Beukes, E.W., Baguley, D.M., Manchaiah, V., Andersson, G., Allen, P.M., Kaldo, V., Jacquemin, L., Lourenco, M.P.C.G., Onozuka, J., Stockdale, D., & Maidment, D.
International Journal of Clinical Practice, 75(10), e14684. https://doi.org/10.1111/ijcp.14684
Publication year: 2021

Introduction: Variable outcomes following the provision of tinnitus interventions are commonly reported, which may be related to the heterogeneity of tinnitus.  Subgrouping (i.e. phenotyping) those with tinnitus, so that tailored interventions can be implemented, may reduce outcome variability. There is, however, no universally accepted way of classifying individuals with tinnitus. . The purpose of this study was (1) to test if the presence of tinnitus subgroups can be discerned based on hearing-related comorbidities and (2) to identify predictors of tinnitus severity for each subgroup identified.

Methods: This exploratory cross-sectional study included data from 2,980 adults with tinnitus. The study was nested within an online survey distributed worldwide to investigate tinnitus experiences during the COVID-19 pandemic. Cluster analysis was used to identify if unique subgroups based on hearing-related comorbidities were present. Multiple regression identified individual characteristics associated with greater tinnitus severity in each subgroup.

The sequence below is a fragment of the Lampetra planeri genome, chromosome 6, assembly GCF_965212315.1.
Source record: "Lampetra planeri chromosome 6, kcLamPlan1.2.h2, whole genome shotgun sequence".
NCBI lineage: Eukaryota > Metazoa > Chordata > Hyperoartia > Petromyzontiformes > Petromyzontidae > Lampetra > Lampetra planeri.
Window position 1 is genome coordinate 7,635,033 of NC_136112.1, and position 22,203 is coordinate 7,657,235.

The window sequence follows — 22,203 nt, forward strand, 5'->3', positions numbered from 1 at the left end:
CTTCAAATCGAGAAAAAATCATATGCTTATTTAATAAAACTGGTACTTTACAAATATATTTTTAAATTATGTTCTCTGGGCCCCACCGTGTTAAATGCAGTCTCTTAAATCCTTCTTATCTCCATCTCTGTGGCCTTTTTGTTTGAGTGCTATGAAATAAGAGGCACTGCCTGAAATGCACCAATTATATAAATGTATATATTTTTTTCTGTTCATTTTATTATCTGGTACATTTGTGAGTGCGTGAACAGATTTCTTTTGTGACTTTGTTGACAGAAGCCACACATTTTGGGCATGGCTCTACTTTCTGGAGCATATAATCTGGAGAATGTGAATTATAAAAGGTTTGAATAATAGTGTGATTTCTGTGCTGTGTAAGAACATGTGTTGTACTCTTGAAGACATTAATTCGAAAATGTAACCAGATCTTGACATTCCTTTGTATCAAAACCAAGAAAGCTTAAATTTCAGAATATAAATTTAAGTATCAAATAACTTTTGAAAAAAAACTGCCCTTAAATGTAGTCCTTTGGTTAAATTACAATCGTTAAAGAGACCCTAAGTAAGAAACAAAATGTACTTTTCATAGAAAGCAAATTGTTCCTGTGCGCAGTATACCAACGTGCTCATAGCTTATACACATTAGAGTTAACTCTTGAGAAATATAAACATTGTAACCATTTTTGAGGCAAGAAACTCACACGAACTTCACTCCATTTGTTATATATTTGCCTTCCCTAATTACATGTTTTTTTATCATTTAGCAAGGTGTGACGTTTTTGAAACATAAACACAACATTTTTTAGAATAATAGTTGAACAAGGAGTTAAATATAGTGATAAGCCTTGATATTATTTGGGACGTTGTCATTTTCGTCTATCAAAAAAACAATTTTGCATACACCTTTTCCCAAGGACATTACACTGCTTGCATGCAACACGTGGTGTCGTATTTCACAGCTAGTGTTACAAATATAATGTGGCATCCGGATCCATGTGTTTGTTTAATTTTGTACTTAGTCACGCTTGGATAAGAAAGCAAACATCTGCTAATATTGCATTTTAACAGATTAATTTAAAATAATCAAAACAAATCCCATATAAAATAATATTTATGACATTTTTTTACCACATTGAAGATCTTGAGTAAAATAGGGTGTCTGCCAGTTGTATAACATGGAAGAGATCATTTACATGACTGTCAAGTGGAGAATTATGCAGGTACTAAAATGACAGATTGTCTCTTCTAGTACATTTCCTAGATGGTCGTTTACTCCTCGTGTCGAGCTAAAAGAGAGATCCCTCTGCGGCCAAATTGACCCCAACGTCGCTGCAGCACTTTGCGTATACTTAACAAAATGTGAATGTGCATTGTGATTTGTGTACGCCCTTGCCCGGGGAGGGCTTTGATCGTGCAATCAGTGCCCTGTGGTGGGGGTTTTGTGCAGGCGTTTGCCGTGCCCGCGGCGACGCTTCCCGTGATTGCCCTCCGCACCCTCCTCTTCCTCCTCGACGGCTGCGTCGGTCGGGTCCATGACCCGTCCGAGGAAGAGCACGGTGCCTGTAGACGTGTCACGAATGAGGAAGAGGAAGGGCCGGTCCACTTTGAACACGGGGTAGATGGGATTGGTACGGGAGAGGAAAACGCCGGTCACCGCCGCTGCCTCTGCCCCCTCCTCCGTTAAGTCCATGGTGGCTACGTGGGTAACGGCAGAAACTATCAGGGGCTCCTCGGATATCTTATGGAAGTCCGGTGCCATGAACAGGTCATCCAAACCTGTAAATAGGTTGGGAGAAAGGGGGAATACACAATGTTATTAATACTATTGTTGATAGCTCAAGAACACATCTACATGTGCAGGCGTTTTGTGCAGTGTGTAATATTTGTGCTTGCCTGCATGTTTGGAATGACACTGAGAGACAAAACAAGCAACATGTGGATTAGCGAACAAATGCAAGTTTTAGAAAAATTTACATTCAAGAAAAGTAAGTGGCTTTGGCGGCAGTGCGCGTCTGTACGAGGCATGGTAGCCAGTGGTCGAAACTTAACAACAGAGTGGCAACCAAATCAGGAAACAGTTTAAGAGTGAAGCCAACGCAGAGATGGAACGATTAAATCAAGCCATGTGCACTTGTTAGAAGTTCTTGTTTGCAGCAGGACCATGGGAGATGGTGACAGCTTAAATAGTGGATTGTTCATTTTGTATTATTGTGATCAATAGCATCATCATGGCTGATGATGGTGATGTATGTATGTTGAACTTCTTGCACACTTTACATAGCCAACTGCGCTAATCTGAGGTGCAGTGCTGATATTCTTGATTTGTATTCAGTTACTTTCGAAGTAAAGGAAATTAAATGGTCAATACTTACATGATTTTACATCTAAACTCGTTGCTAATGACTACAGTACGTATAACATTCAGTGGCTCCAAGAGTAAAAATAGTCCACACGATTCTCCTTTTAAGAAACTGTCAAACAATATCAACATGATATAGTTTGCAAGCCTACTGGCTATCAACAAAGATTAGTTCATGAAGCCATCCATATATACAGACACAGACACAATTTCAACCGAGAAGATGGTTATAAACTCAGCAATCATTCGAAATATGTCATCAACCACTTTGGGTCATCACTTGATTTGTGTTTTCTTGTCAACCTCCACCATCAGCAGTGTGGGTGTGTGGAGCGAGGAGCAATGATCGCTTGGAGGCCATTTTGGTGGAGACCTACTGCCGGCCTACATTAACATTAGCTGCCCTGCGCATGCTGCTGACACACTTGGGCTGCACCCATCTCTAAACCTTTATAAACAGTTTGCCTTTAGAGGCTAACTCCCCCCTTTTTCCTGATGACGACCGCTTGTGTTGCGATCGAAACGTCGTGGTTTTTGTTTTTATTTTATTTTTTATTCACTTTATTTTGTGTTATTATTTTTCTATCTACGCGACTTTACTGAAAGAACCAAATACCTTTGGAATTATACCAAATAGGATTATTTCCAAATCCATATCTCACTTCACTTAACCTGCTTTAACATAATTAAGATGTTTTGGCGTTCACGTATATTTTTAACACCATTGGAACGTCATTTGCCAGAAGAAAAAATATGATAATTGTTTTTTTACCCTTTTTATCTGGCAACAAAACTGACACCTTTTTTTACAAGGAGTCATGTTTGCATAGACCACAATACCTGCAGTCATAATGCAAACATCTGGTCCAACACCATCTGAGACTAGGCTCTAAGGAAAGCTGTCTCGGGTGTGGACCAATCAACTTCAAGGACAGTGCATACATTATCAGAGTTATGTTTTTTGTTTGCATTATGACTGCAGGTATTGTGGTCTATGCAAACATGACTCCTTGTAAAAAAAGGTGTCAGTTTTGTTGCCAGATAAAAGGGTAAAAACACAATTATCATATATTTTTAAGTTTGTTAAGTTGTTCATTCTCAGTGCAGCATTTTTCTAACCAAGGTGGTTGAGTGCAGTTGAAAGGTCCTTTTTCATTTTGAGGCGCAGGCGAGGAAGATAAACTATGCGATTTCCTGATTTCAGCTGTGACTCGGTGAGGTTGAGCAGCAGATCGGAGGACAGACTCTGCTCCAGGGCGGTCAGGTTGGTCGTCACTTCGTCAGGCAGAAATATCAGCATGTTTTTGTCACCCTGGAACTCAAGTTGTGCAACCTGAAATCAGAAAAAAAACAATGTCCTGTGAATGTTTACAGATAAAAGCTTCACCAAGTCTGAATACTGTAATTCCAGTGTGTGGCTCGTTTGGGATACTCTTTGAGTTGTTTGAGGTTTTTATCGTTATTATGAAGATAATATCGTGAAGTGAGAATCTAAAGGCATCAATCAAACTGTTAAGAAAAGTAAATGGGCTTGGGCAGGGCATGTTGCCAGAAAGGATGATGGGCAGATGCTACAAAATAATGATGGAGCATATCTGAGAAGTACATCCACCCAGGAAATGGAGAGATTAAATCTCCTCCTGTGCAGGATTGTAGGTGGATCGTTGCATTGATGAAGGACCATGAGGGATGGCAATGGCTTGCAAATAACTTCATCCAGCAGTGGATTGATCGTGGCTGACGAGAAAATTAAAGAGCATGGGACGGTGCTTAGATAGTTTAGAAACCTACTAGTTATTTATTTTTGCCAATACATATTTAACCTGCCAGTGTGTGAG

Results:  A three-cluster solution identified three distinct subgroups, namely tinnitus-only individuals (44%), those presenting with tinnitus and hyperacusis (27%), and those with tinnitus and hearing loss (29%). Younger age and the presence of mental health problems predicted significantly greater tinnitus severity for all groups. In addition, a shorter duration since the onset of tinnitus and previously seeking treatment for tinnitus predicted more severe tinnitus for the group with tinnitus and hearing loss.  Being a hearing aid wearer, additional physical health problems, help-seeking and hearing aids use predicted higher tinnitus severity for the tinnitus-only group.

Conclusions: The current findings have implication for tinnitus management, such as initially triaging tinnitus patients prior to their clinical appointments. Unique management pathways could be considered for each tinnitus subgroup. Those presenting with characteristics that put them at risk for greater tinnitus severity may be directed to more immediate and intensive interventions.